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Begging for mercy
Friday, February 25, 2022 @ 10:59 AM

Whilst Columbus had been away discovering the South American mainland, the unrest had grown in Hispaniola, and the lobbying against the Columbus brothers in the court of Queen Isabel and King Ferdinand caused them to reconsider his status and the promises that they had made him when he was asking for funding. In October 1499, Columbus had sent a letter to the queen asking her to send him somebody to help him govern. Clearly, from the reports coming from the colony, something was going wrong. Isabel asked one of her closest advisors and friends, Francisco de Bobadilla, if he would go to Hispaniola to discover what was happening in her new colony. He arrived in Santo Domingo in August 1500 whilst two of the Columbus brothers were away.

Bobadilla was a member of the Order of Calatrava, a position high in the hierarchy of the nobility of España. Columbus and his brothers were not even Spanish, and were rank outsiders as far as nobility was concerned. Columbus may have been an excellent explorer, but the game had changed, and the big players were moving in. Bobadilla immediately began to investigate the accusations of brutality and corruption. Seven Spaniards had already been hung, with another five awaiting execution. Bobadilla’s instructions from the queen were to ascertain:

 “Which persons were the ones who rose up against the admiral and our justice and for what cause and reason, and what damage they have done.  Detain those whom you find guilty and confiscate their goods.”

He used force to stop the executions and confiscated Columbus’ possessions, including all the papers that he would need to prove his innocence.  He suspended the much-abused tribute system and in October 1500 summoned the Admiral to face the charges made against him. Columbus was ordered to relinquish all control of the colonies, but was allowed to keep his personal wealth. Columbus’ son, Ferdinand, recorded that Bobadilla:

“Took testimony from their open enemies, the rebels, and even showing open favor,” and auctioned off some of his father's possessions “for one third of their value.”

The charges against Columbus were many and grievous. He was accused of preventing the priests from baptising the natives, (One of Isabel’s conditions for his funding was the conversion of the natives to Christianity.)  Allegedly, he captured a tribe of 300 natives to be sold into slavery and told all the Christians who employed natives to give him half of them to sell as slaves. There were lists of accusations of brutality to Spanish settlers and overly severe punishments for minor crimes. The worst of the charges was that he had allowed 50 men to starve to death in La Isabela when he had imposed severe rationing of food whilst in actual fact there was an abundance of supplies. Columbus was put in chains at his own request, and he and his brothers were sent back to España to stand trial in the royal court.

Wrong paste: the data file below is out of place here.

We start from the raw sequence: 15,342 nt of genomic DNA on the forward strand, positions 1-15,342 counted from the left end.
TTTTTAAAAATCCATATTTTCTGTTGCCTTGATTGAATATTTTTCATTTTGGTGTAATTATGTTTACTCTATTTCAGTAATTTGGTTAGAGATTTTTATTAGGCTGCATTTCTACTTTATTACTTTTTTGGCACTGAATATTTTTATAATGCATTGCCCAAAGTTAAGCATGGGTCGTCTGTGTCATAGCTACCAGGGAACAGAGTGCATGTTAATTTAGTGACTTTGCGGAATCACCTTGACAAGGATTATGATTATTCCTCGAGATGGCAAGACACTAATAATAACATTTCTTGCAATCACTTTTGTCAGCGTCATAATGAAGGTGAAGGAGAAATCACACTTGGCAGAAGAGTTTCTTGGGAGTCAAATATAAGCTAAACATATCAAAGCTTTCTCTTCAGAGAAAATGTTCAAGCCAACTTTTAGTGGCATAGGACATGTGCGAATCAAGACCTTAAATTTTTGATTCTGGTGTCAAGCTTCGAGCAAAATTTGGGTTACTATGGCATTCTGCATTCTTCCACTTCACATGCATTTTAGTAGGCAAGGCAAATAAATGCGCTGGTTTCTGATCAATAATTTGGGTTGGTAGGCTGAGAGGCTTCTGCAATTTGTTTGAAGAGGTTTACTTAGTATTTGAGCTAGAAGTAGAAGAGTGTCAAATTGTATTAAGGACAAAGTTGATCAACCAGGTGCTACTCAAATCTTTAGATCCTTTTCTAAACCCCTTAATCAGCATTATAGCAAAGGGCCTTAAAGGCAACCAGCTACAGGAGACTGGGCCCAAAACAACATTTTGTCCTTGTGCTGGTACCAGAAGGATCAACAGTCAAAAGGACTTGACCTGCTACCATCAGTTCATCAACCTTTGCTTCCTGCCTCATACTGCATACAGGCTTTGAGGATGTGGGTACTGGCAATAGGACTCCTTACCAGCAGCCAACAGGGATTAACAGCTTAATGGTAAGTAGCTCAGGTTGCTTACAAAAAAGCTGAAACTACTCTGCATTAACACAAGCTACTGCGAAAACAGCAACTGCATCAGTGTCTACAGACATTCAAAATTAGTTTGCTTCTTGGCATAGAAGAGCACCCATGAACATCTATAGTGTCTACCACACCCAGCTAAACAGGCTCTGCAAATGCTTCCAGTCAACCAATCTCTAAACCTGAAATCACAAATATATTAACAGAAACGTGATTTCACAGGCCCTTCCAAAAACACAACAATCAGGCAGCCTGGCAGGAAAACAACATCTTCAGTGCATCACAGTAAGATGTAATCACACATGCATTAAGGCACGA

In the eight years since Columbus’ first voyage, Isabel had changed the way España was run. After overturning the 700 year rule of the Moors and forcing them out of the country, she had given the Jews an ultimatum; convert to Christianity or leave. The alternative was torture and death. She established a rudimentary police force throughout her kingdoms which was more paramilitary than law enforcement. This was to curb the lawlessness that had replaced the structured society of the Moors as they were driven out of España. During the reconquest, the makings of a dedicated military service governed by the Church had begun to form. The Templars, Knights Hospitaller and the Order of Calatrava were distinct and powerful entities with their own hierarchy of command. Isabel and Ferdinand ruled their kingdoms, but the Catholic Church ruled them, and every other Christian country in Europe. Isabel’s confessor was Archbishop Juan Rodríguez de Fonseca, and it was he who was given the job of replacing Columbus’ haphazard rule with something more controllable, or rather, controlled more by the church. Fonseca was instrumental in forming España’s colonial policy. It was he who established the Casa de Contratación (House of Trade) in1503. As well as keeping track of which ships were trading with the Indies, and what their cargoes were, the Casa de Contratación controlled immigration. Prospective settlers were vetted to make sure that they were of old Christian heritage and had no Jewish or Muslim tornadizos in their family history. Finally, the church had control of the financial and judicial control of trade with the Indies.

As Columbus was being ferried across the Atlantic in chains, another explorer was setting off in the opposite direction at the head of a fleet of 13 ships. In 1488 when Columbus had been touting his insane idea all over Europe, he had been rebuffed by King John II of Portugal. Isabel had a bankrupt and fractured country after centuries of reconquest, but King John was less controlled by the church and only had a balance of payments problem. Since he came to power in 1481, John had been looking for ways to increase trade with the orient. He was eager to break into the highly profitable spice trade between Europe and Asia, which was conducted chiefly by land. At the time, this was virtually monopolized by the Republic of Venice, who operated overland routes via Levantine and Egyptian ports, through the Red Sea across to the spice markets of India. He set a new objective for his captains: to find a sea route to Asia by sailing around the African continent.